Chao Guo and Zhibin Zhang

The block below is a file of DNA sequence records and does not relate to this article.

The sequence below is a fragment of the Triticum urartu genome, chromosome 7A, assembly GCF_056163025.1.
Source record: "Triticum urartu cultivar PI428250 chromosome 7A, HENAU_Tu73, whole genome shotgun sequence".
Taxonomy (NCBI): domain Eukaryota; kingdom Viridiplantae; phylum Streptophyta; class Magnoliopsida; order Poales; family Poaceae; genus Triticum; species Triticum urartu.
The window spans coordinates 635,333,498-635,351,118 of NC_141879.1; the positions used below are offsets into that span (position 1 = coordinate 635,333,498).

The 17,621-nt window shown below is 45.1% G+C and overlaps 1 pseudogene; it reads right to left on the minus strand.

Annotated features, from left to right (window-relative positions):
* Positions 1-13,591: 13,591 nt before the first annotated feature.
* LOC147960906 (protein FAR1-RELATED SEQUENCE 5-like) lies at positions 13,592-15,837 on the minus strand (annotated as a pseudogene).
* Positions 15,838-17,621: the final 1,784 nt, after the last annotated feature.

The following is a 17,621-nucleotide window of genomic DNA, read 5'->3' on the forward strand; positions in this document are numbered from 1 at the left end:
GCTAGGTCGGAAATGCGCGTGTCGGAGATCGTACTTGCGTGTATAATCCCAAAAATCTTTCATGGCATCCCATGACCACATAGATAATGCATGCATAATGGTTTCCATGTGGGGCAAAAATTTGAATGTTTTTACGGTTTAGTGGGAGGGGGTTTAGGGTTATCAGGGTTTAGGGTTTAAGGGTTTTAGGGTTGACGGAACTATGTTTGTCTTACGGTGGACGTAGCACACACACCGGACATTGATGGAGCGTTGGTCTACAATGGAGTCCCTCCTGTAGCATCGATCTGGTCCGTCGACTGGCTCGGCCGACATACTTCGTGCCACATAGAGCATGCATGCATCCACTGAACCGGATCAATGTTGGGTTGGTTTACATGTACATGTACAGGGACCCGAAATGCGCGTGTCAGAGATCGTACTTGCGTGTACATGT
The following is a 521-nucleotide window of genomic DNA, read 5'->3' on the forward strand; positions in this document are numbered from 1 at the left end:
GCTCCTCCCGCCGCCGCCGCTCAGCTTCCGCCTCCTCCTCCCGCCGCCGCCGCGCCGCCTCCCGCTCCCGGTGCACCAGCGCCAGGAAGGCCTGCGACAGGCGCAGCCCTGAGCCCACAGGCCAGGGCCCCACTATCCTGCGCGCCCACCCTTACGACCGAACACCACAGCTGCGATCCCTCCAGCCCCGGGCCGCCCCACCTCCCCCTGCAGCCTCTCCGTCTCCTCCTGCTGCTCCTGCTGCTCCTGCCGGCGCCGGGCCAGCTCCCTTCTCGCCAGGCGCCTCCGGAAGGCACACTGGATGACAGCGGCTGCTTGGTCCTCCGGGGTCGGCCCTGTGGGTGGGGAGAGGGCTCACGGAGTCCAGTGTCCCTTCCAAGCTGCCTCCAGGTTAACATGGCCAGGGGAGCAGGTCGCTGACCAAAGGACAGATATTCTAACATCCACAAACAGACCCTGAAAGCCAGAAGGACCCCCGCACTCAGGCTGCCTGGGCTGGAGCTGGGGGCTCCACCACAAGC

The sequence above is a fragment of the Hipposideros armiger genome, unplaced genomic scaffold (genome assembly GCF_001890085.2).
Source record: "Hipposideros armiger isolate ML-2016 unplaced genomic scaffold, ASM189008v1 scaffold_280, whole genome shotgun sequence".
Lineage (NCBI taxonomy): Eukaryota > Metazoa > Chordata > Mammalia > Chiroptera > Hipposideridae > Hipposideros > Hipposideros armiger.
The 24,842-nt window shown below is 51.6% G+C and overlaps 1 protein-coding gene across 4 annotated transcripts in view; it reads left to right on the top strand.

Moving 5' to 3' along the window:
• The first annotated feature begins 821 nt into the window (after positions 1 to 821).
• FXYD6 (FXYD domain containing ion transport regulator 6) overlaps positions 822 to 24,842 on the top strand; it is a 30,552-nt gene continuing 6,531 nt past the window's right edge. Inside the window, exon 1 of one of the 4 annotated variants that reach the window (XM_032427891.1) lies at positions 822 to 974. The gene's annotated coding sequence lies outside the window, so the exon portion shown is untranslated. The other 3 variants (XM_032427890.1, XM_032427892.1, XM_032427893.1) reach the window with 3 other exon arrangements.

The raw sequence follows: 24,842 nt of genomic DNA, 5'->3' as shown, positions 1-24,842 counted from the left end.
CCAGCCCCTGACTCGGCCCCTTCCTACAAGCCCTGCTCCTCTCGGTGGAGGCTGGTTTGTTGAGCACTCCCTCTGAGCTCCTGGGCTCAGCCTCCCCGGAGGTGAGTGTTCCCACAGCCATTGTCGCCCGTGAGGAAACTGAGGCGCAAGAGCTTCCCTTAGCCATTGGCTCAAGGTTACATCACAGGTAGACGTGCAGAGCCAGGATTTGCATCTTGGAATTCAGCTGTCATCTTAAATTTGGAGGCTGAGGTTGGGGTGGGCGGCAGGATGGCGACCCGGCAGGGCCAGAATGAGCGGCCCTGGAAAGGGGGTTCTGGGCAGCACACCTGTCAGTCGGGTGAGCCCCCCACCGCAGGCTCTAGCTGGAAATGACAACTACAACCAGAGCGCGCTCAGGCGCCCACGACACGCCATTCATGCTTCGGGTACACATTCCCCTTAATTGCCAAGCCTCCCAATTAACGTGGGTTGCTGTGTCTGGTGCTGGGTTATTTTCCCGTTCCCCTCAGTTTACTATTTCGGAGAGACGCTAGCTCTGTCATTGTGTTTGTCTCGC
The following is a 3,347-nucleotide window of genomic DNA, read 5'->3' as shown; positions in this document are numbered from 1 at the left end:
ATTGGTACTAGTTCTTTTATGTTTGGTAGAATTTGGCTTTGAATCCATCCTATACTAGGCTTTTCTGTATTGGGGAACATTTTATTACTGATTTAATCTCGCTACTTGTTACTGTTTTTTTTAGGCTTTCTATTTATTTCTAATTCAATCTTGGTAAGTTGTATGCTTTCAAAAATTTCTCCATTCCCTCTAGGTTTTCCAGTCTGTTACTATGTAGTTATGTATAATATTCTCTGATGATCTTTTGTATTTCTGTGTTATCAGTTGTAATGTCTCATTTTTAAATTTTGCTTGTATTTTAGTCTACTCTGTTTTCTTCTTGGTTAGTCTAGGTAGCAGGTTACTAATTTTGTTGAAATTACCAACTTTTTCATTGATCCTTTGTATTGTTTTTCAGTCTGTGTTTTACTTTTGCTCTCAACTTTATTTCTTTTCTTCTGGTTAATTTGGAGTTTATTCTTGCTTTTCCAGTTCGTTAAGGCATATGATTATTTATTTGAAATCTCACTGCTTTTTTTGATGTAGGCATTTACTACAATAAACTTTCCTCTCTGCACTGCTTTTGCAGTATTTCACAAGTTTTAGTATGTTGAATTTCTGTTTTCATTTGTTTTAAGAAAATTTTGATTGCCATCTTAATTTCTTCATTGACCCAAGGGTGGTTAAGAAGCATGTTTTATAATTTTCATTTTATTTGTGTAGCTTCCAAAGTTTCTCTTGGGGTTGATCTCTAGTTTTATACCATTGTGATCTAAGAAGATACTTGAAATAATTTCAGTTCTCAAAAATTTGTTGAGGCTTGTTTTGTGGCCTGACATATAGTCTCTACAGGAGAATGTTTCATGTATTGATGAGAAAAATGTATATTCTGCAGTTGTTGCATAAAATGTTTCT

Research on nonprofit advocacy in non-Western settings is still rather limited. In this article, we address this limitation by examining the advocacy practices of nonprofit charitable organizations in Singapore, a non-liberal democratic city-state in Southeast Asia with a history of colonial rule. We ask the following questions: What are the key environmental and organizational factors that influence the scope and intensity of advocacy activities of nonprofit organizations? In particular, what is the effect of the political context on the advocacy strategies and tactics among these organizations? To answer these questions, we present a three-factor explanatory model of nonprofit advocacy incorporating cause, capacity, and context. The research methodology entails a survey of nonprofit executives from a random sample of Singapore human and social service nonprofit organizations. Our findings shed light on how the various aspects of the political context – perceived opportunities and threats from government intervention and dependence on government funding – shape nonprofit advocacy in a non-Western setting.